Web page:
Susan gave birth to their sixth child in the winter month of February 1864 but the child died before the month was out, a private baptism at home squeezed into the three weeks of Emily’s life. I guess my great grandfather John, aged five, may have been present though aged two his mother had been sufficiently preoccupied with another new born child to send John to lodge a few doors away, a fact duly recorded in the census of 1861. Anyway, in 1864 Emily was born only to die. Maybe her mother had no milk. Things were bad, bad enough for James Pateman the shepherd to get caught stealing from his employer. He appeared in court a month before Emily’s birth, his sentence reported in the Cambridge Independent Press:
….. James Pateman of Litlington, shepherd, charged with stealing one bushel of beans, of the value of 4s 6d., the property of Mr Thomas William Russell, his master. The defendant pleaded guilty, and committed for 14 days hard labour ….
It’s likely that James lost his job as shepherd and maybe a tied cottage too. Whatever, in the census of 1871 once again he is a farm labourer and living with his father in law and two remaining children, including John. Things are not looking up. John’s mother dies later in the same year when John is thirteen years old. James becomes a widower.
By 1880, John is in London; I guess he left home in the mid-1870s, at sixteen or eighteen, maybe younger. He may have hitched down to the big city alomg what was once Ermine Street and is the route even now of the main road, the A10. Or he may have got the money together for a single train ticket from Royston which would have taken him to Bishopsgate or Liverpool Street and from there it was a short walk into the heart of London’s East End, then as now the destination of choice for all poor migrants.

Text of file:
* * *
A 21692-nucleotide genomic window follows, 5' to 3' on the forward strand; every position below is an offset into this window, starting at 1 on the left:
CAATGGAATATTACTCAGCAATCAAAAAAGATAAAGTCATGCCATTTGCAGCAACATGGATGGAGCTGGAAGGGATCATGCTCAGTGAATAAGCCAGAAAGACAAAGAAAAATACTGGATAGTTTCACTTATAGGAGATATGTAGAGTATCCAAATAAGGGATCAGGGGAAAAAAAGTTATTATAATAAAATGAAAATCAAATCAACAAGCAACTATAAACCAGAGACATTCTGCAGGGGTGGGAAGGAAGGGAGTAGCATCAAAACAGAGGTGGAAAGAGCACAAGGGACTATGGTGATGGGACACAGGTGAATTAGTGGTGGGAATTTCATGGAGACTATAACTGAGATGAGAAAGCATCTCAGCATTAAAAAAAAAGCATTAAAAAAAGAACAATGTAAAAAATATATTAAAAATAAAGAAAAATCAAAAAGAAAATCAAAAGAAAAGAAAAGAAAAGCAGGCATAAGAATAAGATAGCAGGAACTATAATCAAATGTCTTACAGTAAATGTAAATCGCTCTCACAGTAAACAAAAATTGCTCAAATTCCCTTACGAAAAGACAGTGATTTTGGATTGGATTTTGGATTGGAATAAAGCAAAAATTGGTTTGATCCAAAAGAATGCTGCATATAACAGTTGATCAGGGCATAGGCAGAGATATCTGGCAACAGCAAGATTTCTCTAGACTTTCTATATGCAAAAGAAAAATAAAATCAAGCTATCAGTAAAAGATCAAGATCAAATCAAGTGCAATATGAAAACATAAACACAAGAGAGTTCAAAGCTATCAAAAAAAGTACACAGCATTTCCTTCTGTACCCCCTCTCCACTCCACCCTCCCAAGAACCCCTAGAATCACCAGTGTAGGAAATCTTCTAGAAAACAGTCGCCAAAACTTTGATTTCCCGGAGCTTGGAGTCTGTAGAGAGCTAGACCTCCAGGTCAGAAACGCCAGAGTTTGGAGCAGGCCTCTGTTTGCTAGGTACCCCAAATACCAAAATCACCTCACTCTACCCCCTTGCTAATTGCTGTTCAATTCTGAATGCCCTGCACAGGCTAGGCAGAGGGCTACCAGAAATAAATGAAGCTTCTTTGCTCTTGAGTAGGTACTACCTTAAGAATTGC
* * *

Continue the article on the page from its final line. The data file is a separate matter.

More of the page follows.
Maybe he had some help from his older sister Fanny who as early as the census of 1871 was in service as a cook living at a fancy address (Bulls Gardens) in Kensington & Chelsea. It looks like Fanny has falsified her age upwards by two years to nineteen when one would expect to see seventeen. The implication is clear: she had added two years when she was first applying for work. When she married in Chelsea in 1875 she is described simply as of full age. By the 1881 census she is back to her real age, now twenty seven, and she is free to declare it because her mariner husband has moved her to Margate on the Kent coast where he now works as a coast guard. I’ll come back to this couple.
Anyway, John Pateman follows his sister to London and on arrival makes his way to Bethnal Green where he may or may not already have a job and lodgings. In the census of 1881 he is a brewer’s servant living in Granby Street, a small enclave tucked away at the top of Brick Lane. Almost certainly he is working in the vast Truman, Hanbury and Buxton brewery which dominates Brick Lane. He has recently married and is living with or close to his in-laws the Lees; his father in law is also a brewery worker; he and his wife were also migrants, arriving over twenty years before from Old Hunstanton in Norfolk.
But their daughter Georgina Lee was born in Bethnal Green and that may make her a helpmeet to her husband John who is new to East London’s versions of poverty and crime. They married in the local parish church, he twenty one, she twenty, and their first child Florence is conceived in wedlock. She is born in 1881 and dies in 1918, probably a victim of the Spanish Flu pandemic, but still long enough to have been witness at my grandfather’s wedding in 1910.
My grandfather is born in 1885, the third of the children of John and Georgina. He is rapidly followed by Gertrude who dies in 1888 as an infant under one year of age, by Arthur in 1888, and George in 1890. This is all too much for Georgina who has no more children until 1899 when Ronald is born . Meanwhile, she eases her life by sending away my grandfather. He is sent to live with her sister in law Fanny and husband John Wolfe in Margate and five year old Albert William duly turns up in their census return for 1891, where he’s recorded as Bertie Pateman. Perhaps they didn’t know he was technically Albert William and there were no telephones to pursue the matter.
Fanny and John were, unusually, a childless couple but by 1891 they have filled up their home at 27-29 Ethelbert Road with Fanny’s younger sister Annie, who is thirty, single and a housekeeper; Gertrude Fisher, an adopted child of sixteen; another Annie aged fifteen, who is a niece of Fanny’s from Litlington and a domestic servant; and finally their nephew, little Bertie. Well, my guess is that Fanny and John are running a boarding house of some kind and Ethelbert Road is well-suited: it was (and is) just off the seafront, running directly down to the promenade.